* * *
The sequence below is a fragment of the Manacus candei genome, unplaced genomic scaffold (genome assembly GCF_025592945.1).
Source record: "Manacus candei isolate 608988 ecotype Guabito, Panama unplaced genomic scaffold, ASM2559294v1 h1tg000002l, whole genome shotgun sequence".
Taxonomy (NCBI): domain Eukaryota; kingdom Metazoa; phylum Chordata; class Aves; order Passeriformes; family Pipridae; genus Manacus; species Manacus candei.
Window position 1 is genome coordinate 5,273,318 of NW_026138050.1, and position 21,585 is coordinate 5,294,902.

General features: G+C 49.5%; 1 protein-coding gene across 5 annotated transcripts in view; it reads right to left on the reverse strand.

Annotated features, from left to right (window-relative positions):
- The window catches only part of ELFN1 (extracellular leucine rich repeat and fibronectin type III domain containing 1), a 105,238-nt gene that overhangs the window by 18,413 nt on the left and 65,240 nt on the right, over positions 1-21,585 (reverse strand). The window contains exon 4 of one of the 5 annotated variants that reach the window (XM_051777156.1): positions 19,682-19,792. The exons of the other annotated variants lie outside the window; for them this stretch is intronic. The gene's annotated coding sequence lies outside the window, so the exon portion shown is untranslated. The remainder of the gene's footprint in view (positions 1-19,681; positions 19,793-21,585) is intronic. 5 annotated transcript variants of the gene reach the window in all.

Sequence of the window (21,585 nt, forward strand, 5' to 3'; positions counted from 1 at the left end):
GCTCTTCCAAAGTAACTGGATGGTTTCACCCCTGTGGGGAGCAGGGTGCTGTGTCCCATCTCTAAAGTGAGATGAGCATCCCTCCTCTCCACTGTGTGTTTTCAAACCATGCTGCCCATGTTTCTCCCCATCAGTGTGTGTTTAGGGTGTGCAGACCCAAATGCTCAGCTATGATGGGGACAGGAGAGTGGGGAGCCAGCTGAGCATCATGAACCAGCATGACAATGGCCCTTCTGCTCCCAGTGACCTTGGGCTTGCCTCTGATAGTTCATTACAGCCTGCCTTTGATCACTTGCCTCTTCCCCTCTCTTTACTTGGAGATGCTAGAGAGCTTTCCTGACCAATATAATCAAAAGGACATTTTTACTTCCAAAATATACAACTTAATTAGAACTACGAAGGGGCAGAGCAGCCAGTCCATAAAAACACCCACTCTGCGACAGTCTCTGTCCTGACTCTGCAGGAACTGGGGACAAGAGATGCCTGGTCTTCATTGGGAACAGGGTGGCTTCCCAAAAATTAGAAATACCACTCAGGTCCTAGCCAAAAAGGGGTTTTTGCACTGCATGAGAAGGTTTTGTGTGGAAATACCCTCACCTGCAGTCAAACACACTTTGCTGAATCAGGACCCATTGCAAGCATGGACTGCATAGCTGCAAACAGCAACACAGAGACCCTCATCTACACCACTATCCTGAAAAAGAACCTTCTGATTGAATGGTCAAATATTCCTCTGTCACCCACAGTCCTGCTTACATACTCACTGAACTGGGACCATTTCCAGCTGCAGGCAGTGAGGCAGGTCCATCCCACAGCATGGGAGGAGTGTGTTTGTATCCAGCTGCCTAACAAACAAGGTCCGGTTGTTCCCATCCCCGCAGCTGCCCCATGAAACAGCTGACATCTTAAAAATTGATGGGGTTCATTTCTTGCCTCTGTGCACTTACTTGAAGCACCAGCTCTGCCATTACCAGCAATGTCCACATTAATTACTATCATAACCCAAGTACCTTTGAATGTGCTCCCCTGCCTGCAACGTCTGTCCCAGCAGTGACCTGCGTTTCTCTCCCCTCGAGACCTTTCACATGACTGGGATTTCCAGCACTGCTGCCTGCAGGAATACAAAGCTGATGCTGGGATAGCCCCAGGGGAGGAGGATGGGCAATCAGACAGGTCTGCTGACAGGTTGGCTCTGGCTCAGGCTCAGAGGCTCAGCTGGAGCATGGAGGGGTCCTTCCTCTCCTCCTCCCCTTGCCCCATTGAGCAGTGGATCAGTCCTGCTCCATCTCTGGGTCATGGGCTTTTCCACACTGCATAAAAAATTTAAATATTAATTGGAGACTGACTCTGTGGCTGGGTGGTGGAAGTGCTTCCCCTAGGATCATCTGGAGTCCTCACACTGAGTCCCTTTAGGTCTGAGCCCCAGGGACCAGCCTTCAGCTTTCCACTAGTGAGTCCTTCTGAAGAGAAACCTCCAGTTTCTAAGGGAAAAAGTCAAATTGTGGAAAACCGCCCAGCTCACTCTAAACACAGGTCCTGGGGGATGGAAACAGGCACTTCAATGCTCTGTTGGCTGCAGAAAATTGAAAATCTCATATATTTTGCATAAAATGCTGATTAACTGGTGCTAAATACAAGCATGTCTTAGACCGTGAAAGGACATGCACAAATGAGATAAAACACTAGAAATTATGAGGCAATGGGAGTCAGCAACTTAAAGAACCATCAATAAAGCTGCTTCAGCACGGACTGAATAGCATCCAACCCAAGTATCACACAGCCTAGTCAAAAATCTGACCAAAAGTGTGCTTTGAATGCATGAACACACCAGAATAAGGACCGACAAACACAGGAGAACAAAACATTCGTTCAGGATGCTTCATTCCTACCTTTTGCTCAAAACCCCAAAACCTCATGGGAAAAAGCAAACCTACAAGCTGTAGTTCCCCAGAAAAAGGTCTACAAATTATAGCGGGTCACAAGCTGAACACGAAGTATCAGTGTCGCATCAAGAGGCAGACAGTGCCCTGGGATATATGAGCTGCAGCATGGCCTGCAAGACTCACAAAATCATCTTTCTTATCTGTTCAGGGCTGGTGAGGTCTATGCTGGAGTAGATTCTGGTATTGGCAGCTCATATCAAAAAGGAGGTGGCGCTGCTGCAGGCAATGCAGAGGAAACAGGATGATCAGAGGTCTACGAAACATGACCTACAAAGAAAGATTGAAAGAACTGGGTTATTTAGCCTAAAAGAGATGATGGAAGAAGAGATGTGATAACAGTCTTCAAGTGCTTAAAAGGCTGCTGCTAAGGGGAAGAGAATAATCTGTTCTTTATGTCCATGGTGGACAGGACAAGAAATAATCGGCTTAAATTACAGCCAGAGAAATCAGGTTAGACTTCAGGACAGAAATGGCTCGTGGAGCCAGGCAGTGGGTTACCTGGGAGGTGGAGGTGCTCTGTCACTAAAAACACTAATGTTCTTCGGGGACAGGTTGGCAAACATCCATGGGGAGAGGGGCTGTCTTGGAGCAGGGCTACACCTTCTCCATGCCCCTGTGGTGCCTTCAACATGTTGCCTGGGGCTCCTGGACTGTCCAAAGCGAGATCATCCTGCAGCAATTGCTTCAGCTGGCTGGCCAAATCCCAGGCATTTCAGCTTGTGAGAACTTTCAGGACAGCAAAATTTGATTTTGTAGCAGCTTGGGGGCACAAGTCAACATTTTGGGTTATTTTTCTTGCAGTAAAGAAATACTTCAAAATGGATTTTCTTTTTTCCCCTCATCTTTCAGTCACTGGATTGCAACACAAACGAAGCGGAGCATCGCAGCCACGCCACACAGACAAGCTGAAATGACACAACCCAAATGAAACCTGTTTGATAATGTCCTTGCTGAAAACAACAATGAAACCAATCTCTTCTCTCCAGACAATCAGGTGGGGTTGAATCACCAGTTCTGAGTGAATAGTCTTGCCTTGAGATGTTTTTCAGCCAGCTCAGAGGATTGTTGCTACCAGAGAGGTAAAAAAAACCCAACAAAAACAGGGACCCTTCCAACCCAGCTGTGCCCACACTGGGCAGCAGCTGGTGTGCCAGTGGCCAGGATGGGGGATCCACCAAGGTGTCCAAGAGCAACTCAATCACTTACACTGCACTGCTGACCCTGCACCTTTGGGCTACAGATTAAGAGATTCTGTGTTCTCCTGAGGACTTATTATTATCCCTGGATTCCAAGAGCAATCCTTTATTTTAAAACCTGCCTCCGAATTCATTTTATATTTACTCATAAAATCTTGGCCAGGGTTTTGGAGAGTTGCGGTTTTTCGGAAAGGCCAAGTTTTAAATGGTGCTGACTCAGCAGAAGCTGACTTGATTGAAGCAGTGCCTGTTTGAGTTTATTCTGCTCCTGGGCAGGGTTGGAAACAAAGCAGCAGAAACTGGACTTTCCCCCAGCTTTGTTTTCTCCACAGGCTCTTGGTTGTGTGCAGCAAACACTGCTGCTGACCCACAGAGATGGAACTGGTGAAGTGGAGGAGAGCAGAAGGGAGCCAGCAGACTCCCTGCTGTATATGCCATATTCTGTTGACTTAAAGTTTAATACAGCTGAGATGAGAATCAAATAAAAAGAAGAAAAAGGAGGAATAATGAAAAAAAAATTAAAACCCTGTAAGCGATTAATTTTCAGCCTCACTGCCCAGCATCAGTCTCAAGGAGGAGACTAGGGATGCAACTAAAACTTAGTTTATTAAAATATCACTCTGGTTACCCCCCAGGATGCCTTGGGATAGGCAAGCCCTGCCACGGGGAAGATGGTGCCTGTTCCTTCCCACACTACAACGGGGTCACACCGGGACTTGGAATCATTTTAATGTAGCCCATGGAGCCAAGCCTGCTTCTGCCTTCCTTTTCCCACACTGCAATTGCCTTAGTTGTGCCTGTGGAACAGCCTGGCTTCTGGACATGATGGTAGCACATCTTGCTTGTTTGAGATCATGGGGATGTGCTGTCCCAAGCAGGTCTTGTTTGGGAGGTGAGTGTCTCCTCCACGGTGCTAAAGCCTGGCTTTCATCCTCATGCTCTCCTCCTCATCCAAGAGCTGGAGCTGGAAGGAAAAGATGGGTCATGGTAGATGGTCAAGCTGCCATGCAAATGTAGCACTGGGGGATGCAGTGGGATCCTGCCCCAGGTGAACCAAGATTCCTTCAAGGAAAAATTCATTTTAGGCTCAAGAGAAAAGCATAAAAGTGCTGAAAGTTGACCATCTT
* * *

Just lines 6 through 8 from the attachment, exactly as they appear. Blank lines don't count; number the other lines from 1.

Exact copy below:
Annotated features, from left to right (window-relative positions):
- The window catches only part of ELFN1 (extracellular leucine rich repeat and fibronectin type III domain containing 1), a 105,238-nt gene that overhangs the window by 18,413 nt on the left and 65,240 nt on the right, over positions 1-21,585 (reverse strand). The window contains exon 4 of one of the 5 annotated variants that reach the window (XM_051777156.1): positions 19,682-19,792. The exons of the other annotated variants lie outside the window; for them this stretch is intronic. The gene's annotated coding sequence lies outside the window, so the exon portion shown is untranslated. The remainder of the gene's footprint in view (positions 1-19,681; positions 19,793-21,585) is intronic. 5 annotated transcript variants of the gene reach the window in all.

Sequence of the window (21,585 nt, forward strand, 5' to 3'; positions counted from 1 at the left end):